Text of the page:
One of the observations at the Nairobi conference on preparation for the 2015 Family Synod, by the Kenyan Bishop of Malindi, Emanuel Barbara, should be of interest to all. For Africans, he said, seeing marriage as a single, one-step process of saying “I do”, is in conflict with the traditional African understanding of marriage as a gradual process, beginning when a couple start to live together, and only formalized some time later. He criticizes the Church’s insistence on a formal sacrament of matrimony before approval for living together in universal marriage practice as the imposition of a “Latin, German culture” on Africans.
We could expect Pope Francis to have some sympathy with this. In his recent visit to South America, he apologized for the way in which European colonists and missionaries had imposed their cultural norms on indigenous peoples. What he did not say, but should have done, was that this cultural colonialism of the mind, included ideas of sexual morality that had nothing to do with the Gospels.
Where Bishop Barbara is mistaken however, is his belief that an incremental approach to the marriage process is specifically African. In fact, as the Catholic lay theologians Todd Salzmann and Michael Lawler have shown. this was for many centuries, also common practice in Europe, where there used to be a clear distinction between “marriage” and “wedding”.
“Marriage”, they argue, used to be seen as a private commitment between two people, which began when they started to live together in a committed, faithful sexual relationship in a shared home. The “wedding” was a public celebration of that marriage, which followed later, often with the onset of pregnancy or childbirth, (For poorer people who could not afford it, there might never be a wedding). Conflating “marriage” and “wedding” into the single event of “matrimony” is a relatively late development. Seen in historical perspective, the Vatican insistence on avoiding cohabitation before “marriage” is a nonsense: marriage used to begin with cohabitation. Avoiding cohabitation before the church wedding, is not only in conflict with African culture, it’s also in conflict with widespread European practice of earlier centuries – and is also no longer practised by real – world Catholics even in the modern West.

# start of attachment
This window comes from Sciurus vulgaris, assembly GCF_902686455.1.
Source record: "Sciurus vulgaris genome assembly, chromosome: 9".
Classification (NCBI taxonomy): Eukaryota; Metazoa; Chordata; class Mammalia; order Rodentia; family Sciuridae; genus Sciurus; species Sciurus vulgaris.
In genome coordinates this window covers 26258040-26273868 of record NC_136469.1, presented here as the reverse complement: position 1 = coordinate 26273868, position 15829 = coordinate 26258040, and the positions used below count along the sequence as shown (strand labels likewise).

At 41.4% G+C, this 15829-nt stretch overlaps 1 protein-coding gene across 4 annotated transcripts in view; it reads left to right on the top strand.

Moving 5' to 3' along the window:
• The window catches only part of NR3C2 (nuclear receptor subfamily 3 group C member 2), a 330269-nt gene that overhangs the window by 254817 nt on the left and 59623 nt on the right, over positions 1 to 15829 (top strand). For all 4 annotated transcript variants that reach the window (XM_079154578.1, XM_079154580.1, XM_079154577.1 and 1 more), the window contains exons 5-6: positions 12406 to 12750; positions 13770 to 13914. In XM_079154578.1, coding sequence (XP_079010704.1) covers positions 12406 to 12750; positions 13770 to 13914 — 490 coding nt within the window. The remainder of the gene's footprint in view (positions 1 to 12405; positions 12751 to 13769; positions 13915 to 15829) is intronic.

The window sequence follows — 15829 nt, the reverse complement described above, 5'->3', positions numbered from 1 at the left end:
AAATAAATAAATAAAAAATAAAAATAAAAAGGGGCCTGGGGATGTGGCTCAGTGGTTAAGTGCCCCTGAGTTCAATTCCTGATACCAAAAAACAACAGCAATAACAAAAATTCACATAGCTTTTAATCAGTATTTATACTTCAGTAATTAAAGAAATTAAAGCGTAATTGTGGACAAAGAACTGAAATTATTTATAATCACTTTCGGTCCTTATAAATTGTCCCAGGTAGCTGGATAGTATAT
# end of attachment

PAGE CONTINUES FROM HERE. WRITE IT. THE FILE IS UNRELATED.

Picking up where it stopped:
This is an important issue that the theologians really should be grappling with. It will be a challenge though, because it is in absolute conflict with the assumption in Vatican doctrine that the only licit sexual activity is after marriage. Remove that cornerstone, and the entire shaky house of cards of sexual teaching collapses.
Here’s Bishop Barbara’s observations, as told by National Catholic Reporter:
…….. the Kenyan bishop said traditional African marriages normally involved much more than the simple “Yes, I do” that provides for consent between married couples in Christian marriages. In the past, he said, consent between couples was even made over years — as the couples lived with one another, and their families came to be gradually meshed together.
“Can we still today speak of a universal form of marriage where the only consent — ‘Yes, I do,’ coming from a Latin, German culture — will be sufficient to sanction a marriage?” Barbara asked.
“In the African context, it used to take stages,” he said. “There used to be involved both families before the marriage will come to be something. Is it enough today still to insist in our own culture, in our environment in Africa, that it is enough that you go in front of the priest or the minister and say, ‘Yes, I do?’ “
Truly Human Sexual Acts: A Response to Patrick Lee and Robert George By Todd A. Salzman and Michael G. Lawler in Theological Studies, September 2008